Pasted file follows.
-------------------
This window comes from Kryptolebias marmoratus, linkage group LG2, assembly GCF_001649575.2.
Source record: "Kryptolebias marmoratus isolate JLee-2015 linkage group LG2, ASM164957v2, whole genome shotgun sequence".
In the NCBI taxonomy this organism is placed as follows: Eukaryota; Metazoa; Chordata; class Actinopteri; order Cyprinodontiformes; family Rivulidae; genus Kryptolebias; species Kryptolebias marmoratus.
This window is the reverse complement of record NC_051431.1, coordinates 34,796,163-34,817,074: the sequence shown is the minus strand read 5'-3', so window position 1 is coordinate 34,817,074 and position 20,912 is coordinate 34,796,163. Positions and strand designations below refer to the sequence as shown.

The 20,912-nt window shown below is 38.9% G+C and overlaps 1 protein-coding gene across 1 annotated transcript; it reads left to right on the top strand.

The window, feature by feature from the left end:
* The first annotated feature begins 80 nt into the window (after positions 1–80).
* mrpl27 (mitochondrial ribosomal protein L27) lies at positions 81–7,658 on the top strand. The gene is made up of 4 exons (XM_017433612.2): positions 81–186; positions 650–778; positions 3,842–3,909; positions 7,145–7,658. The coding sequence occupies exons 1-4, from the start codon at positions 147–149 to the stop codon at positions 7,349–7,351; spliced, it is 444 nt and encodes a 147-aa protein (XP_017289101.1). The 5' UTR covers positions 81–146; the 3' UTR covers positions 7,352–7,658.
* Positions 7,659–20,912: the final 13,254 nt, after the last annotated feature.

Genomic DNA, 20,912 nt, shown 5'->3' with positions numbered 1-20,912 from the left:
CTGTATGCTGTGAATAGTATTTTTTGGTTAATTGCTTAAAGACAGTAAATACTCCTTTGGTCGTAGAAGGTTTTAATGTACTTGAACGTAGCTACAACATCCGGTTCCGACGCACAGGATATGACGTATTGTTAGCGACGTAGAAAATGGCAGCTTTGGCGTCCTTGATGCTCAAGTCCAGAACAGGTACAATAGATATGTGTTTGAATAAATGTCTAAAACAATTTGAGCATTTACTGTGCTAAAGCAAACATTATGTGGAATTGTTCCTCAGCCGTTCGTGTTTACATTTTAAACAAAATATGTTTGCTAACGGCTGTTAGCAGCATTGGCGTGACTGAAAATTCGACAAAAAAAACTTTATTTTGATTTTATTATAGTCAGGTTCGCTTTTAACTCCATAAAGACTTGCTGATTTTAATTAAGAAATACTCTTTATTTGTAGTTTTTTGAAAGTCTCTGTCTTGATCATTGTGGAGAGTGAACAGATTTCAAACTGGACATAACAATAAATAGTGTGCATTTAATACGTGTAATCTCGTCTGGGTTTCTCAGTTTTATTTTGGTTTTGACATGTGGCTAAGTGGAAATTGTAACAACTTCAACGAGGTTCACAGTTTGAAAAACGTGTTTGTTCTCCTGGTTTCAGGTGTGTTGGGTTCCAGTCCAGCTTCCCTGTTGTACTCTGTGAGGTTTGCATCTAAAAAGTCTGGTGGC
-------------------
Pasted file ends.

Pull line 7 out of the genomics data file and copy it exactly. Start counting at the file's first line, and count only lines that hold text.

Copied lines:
* The first annotated feature begins 80 nt into the window (after positions 1–80).